If you’re worried about what happens to starter homes: homebuyers are already tearing down smaller single-family homes to replace them with much bigger, more expensive single-family homes. To the degree you believe “starter homes” are still a thing in South Minneapolis, we’re not protecting them. Home values are increasing due to scarcity, and the only thing we can guarantee by maintaining the status quo is that our single-family real estate will be occupied, year after year, by ever-richer families in ever larger single-family homes.
Mayor Frey and Chief Arradondo want to hire 100 more cops to push Minneapolis to 1,000 officers. A recent Star Tribune article notes that Minneapolis “still lags behind other Midwest cities, including Cincinnati, Milwaukee and Kansas City, Mo.” The article quotes notoriously racist Minneapolis police union leader Bob Kroll saying Minneapolis should strive to match Milwaukee, a place with nearly 60% more cops per capita.
There are a few things about all these city-to-city comparisons that make me question the relevance of “cops per resident” as a statistic. Milwaukee and Kansas City have 40-45% more violent crime per capita than Minneapolis; either all that extra policing isn’t working or there are more significant factors contributing to/mitigating violent crime than how many cops you have. And as long as we’re comparing ourselves to large Midwestern cities, Minneapolis has slightly more cops per person than St. Paul, which is the Midwest city located just across the river (police staffing data as of 2016).
Pushing back against this call for more cops is Council Member Phillipe Cunningham who defeated City Council President Barb Johnson in 2017. Johnson was maybe the Minneapolis politician most associated with stoking crime fears to push for aggressive policing. Cunningham supports alternatives to more cops, and posed one example of a situation where more police isn’t the answer: “If we’re having a mental health crisis, are police the most equipped to handle a mental health crisis?”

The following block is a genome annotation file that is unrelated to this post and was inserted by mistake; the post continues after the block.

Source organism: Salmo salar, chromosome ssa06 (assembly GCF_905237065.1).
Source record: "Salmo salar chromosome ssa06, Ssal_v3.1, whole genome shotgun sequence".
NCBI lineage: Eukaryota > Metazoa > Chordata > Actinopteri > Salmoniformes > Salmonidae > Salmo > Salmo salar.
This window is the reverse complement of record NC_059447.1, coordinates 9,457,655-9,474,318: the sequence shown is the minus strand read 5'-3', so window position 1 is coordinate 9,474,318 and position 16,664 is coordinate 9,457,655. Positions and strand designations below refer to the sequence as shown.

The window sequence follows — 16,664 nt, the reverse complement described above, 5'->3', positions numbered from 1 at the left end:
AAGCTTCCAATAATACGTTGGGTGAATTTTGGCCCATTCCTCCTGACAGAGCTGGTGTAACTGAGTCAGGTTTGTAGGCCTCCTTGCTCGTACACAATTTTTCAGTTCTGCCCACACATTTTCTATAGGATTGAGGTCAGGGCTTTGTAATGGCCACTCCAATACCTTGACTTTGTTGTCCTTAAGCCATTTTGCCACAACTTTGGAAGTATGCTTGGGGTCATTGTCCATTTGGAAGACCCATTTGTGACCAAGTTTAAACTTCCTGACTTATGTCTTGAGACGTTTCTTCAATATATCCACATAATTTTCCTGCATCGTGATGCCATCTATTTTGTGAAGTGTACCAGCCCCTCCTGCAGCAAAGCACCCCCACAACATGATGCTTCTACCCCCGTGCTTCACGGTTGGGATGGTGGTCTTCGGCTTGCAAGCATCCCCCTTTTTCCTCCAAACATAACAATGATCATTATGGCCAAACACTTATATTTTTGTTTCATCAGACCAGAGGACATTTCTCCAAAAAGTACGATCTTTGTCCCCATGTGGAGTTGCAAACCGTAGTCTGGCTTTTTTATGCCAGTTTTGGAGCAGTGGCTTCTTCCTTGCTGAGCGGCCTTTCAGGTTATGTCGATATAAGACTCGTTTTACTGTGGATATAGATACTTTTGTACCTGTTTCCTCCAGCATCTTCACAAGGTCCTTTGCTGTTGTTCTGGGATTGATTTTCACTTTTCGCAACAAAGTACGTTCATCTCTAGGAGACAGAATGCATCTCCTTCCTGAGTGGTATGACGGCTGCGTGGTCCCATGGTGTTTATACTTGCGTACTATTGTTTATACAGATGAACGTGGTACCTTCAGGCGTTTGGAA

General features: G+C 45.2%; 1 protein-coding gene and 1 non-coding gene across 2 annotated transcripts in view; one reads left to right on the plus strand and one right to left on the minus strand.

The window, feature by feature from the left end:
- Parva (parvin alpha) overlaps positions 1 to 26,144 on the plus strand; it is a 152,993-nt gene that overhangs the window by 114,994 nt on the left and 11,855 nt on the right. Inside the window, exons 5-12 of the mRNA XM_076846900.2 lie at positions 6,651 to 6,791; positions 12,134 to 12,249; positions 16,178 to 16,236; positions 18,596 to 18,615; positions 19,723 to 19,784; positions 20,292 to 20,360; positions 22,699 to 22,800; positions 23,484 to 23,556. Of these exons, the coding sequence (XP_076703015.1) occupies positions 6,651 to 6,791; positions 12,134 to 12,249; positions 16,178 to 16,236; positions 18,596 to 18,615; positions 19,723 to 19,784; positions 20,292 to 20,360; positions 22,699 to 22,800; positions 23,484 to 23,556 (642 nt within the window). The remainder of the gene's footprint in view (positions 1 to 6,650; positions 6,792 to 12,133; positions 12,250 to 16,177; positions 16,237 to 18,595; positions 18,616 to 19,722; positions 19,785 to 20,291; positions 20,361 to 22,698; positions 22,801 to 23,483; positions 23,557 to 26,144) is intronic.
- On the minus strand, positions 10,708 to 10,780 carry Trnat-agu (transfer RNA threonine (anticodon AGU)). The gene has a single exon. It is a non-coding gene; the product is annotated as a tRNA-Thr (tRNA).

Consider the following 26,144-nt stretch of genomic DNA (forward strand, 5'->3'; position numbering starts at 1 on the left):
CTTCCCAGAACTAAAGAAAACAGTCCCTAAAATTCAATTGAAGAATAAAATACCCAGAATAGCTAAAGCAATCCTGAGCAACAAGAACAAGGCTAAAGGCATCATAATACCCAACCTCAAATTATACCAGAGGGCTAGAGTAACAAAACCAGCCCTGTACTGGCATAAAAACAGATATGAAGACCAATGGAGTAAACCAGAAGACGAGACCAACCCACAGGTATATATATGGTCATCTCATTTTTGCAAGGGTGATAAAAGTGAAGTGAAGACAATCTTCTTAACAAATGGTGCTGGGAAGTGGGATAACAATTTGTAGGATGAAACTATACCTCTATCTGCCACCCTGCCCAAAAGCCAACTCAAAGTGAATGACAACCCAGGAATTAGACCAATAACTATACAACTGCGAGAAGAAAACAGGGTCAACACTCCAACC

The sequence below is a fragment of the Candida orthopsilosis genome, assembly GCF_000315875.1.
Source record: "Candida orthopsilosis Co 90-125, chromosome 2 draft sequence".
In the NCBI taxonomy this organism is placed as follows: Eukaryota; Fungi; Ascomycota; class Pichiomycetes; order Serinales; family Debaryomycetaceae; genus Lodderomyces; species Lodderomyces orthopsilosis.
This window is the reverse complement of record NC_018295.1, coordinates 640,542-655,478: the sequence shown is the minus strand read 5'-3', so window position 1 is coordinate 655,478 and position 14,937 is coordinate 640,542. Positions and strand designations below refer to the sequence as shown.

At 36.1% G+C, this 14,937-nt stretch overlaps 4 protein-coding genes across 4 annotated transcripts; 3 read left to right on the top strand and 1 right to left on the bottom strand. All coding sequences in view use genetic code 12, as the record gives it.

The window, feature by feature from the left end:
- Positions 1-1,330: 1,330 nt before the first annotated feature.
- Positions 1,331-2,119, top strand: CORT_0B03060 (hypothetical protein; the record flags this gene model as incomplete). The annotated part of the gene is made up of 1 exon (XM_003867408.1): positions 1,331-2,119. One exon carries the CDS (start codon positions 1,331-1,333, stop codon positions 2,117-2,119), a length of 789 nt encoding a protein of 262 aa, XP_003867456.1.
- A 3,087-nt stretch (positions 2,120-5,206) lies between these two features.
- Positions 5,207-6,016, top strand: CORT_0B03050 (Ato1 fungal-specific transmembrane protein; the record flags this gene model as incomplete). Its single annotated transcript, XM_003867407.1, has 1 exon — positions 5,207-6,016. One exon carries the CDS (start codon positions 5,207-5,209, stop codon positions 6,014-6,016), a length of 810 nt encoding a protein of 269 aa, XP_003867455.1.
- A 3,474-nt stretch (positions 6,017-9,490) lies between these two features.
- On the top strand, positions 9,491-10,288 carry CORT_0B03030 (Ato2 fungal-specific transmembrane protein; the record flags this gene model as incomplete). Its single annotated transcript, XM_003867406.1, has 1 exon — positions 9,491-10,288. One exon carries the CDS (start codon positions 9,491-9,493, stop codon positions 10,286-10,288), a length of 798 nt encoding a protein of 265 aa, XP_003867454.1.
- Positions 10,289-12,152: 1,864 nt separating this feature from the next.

Council President Lisa Bender responded to the Mayor’s call for more cops with a statement saying, “we need a balanced approach that includes significantly more funding for reform and violence prevention.”
Listening to the discussion about downtown crime and policing from the business community, you might get the sense this is about making white people comfortable in the presence of low income black and brown people. People say the transit hub and the public library are a magnet for the wrong crowd. A restaurant owner says, “Suburbanites and the 40-plus crowd are concerned about safety. Office workers are not comfortable. You are always on guard.”
Based on my own understanding of where a significant majority of the current City Council is on the police issue, I think the Phillipe Cunningham position is much closer to where we’ll end up than the old Barb Johnson “aggressive law enforcement” position. It seems unlikely we’re about to hire 100 more cops in Minneapolis. In response to this political reality, the law-and-order crowd will stoke fears with anecdotes and descriptions of gruesome security camera videos. Meanwhile, it’s hard to pin down statistics that say crime is spinning out of control.
As someone who feels safe in Minneapolis at all times, both from crime and the police, I don’t want to dismiss the concerns of people who want to be and feel safe when they move around the city. But it’s important we act in ways that consider the safety of everyone who lives here. Is hiring 100 more cops actually an effective way to make Minneapolis safer, when we know it would make many of our neighbors less safe?